I am deeply troubled and disturbed about the collapse of civility on conversations of race and social justice in our country, but I am not confused. The continued spate of police shootings of unarmed African-American men and the tragic shooting deaths of five Dallas policemen leave us wondering whether Black and White America can ever relate to each other in a civil, empathic manner.
I am not confused, but I used to be. Growing up in South Memphis, Tennessee in the 1960s, I developed a friendship with Shirley, the daughter of Chinese-American immigrants who operated a food market in my neighborhood. Shirley and I had a bond; we were both socially awkward children with big glasses and a fondness for math.
Our lives were irrevocably altered after the assassination of Dr. Martin Luther King Jr. in Memphis. After Dr. King’s death, the word on the street was that black radicals were planning to bomb non-black businesses in the African-American community. True enough; within days, my community was in flames.
Shirley’s store, where she and her family worked and lived, was just a charred shell. I was 10 years old, and not fully capable of processing my feelings of confusion, sadness and helplessness, so I blocked the whole scene out of mind and would not revisit it until very recently.
My faith in social justice took a cruel path in September 1981 in St. Louis. I was a second-year medical student at Washington University School of Medicine, walking back to my apartment in the Central West End after class, when I was suddenly surrounded by squad cars, with policemen screaming at me to drop my backpack and hold my arms up.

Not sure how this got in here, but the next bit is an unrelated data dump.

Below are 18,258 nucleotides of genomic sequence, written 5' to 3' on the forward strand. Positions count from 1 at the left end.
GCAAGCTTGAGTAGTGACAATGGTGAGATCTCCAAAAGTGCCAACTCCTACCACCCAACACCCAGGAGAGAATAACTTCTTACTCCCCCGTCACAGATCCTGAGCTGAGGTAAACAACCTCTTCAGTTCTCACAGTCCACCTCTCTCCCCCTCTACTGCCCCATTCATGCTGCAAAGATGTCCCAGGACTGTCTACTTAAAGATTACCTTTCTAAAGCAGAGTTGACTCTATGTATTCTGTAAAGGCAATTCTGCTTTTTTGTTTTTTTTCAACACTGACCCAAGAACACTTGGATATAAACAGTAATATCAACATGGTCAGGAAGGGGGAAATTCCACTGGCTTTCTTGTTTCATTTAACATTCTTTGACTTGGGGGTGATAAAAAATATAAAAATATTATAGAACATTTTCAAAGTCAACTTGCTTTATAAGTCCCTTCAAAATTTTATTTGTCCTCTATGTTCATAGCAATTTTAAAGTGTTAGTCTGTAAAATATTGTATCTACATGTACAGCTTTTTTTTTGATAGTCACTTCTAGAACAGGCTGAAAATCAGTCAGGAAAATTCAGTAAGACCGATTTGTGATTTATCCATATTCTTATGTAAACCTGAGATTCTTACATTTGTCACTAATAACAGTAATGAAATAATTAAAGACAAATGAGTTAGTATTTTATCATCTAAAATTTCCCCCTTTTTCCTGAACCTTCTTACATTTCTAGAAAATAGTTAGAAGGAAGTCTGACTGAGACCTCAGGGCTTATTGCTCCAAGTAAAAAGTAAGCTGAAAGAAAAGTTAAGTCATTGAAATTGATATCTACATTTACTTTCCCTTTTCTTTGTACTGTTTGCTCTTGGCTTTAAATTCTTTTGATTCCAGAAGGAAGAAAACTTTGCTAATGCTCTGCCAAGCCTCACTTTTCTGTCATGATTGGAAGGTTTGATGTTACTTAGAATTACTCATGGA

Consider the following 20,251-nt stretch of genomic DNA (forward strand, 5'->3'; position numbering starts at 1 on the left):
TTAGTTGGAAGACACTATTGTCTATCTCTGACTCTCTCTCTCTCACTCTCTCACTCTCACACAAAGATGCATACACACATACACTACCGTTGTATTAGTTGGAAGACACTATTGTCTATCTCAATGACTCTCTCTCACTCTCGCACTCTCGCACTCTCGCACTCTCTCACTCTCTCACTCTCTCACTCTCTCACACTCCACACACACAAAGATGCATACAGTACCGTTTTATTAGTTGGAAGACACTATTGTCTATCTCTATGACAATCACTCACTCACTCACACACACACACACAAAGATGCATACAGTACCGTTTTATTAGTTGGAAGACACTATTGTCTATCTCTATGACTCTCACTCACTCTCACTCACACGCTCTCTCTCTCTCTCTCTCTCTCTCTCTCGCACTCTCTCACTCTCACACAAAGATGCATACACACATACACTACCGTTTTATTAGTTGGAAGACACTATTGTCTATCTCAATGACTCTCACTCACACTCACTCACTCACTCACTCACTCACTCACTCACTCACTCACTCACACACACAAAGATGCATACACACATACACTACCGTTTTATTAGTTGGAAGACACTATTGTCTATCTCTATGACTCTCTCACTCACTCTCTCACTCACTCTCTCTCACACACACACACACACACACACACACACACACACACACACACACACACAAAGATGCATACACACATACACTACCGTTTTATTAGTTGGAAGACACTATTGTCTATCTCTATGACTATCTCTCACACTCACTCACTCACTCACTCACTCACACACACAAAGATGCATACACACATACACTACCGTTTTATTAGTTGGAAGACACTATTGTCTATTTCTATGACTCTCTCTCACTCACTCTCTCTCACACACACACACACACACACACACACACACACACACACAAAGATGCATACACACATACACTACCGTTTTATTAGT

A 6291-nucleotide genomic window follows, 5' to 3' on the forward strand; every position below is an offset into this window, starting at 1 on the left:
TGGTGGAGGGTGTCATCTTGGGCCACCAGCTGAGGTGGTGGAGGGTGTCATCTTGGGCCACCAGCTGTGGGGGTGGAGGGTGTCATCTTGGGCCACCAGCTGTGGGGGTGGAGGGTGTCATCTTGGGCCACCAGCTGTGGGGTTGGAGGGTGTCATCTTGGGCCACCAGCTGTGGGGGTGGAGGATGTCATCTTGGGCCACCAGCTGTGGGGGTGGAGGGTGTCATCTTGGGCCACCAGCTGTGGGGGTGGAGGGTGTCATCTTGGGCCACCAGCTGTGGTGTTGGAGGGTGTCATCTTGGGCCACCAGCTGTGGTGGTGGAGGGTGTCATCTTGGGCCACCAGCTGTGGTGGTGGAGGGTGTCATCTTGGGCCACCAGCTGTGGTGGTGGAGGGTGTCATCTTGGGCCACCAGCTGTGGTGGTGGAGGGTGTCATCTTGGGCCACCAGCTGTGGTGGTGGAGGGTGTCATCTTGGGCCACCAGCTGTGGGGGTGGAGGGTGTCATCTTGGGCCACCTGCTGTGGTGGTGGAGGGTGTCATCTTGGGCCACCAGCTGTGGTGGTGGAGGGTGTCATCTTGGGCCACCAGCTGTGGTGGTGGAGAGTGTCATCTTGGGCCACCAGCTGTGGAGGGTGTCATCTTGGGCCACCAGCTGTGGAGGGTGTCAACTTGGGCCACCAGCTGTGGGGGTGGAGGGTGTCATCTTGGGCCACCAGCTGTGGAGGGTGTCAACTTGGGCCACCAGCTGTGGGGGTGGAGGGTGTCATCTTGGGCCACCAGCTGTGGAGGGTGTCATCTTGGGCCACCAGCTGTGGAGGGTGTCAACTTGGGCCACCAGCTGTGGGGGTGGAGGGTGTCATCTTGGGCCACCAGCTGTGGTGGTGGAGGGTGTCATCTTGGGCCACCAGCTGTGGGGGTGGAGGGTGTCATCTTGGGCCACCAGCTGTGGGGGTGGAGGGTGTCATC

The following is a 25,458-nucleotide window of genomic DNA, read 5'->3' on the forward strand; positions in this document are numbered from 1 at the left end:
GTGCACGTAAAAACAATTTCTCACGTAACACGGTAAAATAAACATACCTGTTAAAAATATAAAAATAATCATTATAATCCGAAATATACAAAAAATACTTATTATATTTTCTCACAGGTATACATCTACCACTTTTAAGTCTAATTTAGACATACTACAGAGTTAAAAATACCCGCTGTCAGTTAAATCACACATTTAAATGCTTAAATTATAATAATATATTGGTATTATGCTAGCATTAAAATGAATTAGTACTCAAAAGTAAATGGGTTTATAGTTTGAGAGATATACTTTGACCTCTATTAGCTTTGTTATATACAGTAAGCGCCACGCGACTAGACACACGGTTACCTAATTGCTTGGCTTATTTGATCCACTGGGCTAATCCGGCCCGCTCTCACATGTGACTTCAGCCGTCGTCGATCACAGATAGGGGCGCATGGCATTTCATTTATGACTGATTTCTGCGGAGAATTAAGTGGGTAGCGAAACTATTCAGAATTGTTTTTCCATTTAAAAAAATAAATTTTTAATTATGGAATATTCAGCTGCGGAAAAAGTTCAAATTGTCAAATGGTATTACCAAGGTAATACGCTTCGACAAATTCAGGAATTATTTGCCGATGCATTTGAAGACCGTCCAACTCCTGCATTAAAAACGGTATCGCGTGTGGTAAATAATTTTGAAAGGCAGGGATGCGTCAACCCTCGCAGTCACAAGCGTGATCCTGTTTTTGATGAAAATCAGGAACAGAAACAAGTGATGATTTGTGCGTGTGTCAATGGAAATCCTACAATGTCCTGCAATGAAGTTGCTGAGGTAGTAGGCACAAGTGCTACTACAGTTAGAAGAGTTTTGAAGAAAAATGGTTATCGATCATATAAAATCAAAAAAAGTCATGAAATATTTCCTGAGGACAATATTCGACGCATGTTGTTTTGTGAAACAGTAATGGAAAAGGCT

Apparently, an African-American male had just robbed a store and I fit the profile (though I was wearing a tweed jacket, button-down shirt and bowtie). When I was violently slammed onto the hood of a police car, I experienced an emotion that was quite alien to me, even after growing up in the inner city of Memphis – fear. I truly felt I could have been killed and no one would be there to refute the police narrative.
After being handcuffed for what seemed like an hour, I was finally released after a white medical school classmate, Mark Cooper, saw what was happening and ran over to vouch for me. I was left feeling numb, dehumanized and violated.
I am now a professor and kidney specialist at Washington University; however, my relationship with the police has been fundamentally altered. I respect the job they do, but still harbor a lingering distrust.
Trayvon Martin, Michael Brown Jr., Tamir Rice, Walter Scott, Eric Garner, Freddie Gray and countless other unarmed African-American males have been killed by the police. I could have easily been on that list. Black lives matter.
However, our collective pain and anger do not give us license to strike back in a vengeful, self-righteous manner. We must take the moral high ground and bridge the racial and social divide in America by engaging in meaningful dialogue, in which we candidly discuss our thoughts and recognize our implicit biases. We must do so in a way that builds the allies we sorely need as we endeavor to promote social justice.
Yes, the criminal justice system is in serious need of reform, but those who have labored to bring the injustices to light must not be overshadowed by visceral calls to violence. This country must treat all its citizens with the dignity, respect and protection they deserve. All Americans rightfully demand that treatment, and should march, protest, occupy and engage in civil disobedience until such rights are restored.
What we are experiencing is an American problem; we are in dire need of civility to move us to resolution. Please join me as we help our nation heal.
Will Ross, MD, MPH, is associate dean for Diversity at the Washington University School of Medicine